Cardinal Bernard F. Law, forced to resign as leader of the Roman Catholic Archdiocese of Boston after a long sex abuse scandal involving clergy and boys, was chosen by Pope John Paul II to be archpriest of St. Mary Major Basilica in Rome.
The basilica, one of the four most important basilicas in Rome, is under direct Vatican jurisdiction.
The appointment of Law, 72, angered Law's critics.
David G. Clohessy, the national director of Survivors Network of Those Abused by Priests of Chicago, chided church leaders in Rome for what he called insensitivity to abuse victims.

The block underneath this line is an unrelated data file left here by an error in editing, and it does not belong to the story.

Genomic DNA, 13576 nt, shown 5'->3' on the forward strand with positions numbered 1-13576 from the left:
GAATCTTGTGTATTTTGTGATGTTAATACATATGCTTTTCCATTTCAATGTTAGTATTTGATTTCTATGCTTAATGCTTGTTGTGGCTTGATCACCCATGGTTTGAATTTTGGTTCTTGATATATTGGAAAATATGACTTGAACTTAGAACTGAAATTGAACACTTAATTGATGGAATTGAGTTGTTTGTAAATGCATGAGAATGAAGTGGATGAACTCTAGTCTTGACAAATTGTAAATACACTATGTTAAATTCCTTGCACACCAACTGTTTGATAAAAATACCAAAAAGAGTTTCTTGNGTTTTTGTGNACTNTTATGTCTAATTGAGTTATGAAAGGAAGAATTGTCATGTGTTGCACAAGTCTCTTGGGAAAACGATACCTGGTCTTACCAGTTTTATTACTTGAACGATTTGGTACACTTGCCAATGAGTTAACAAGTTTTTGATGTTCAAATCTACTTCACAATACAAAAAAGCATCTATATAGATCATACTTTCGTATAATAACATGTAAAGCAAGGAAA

"Why can't the Vatican officials see that any position of honor afforded to Law will inevitably and needlessly cause more pain to hundreds who have been abused and have already suffered enough?" Clohessy told Friday's New York Times.
"It just rubs salt into already deep wounds for parishioners, victims and their families."
Law quit his Boston archbishopric in 2002 amid revelations he protected priests who molested boys.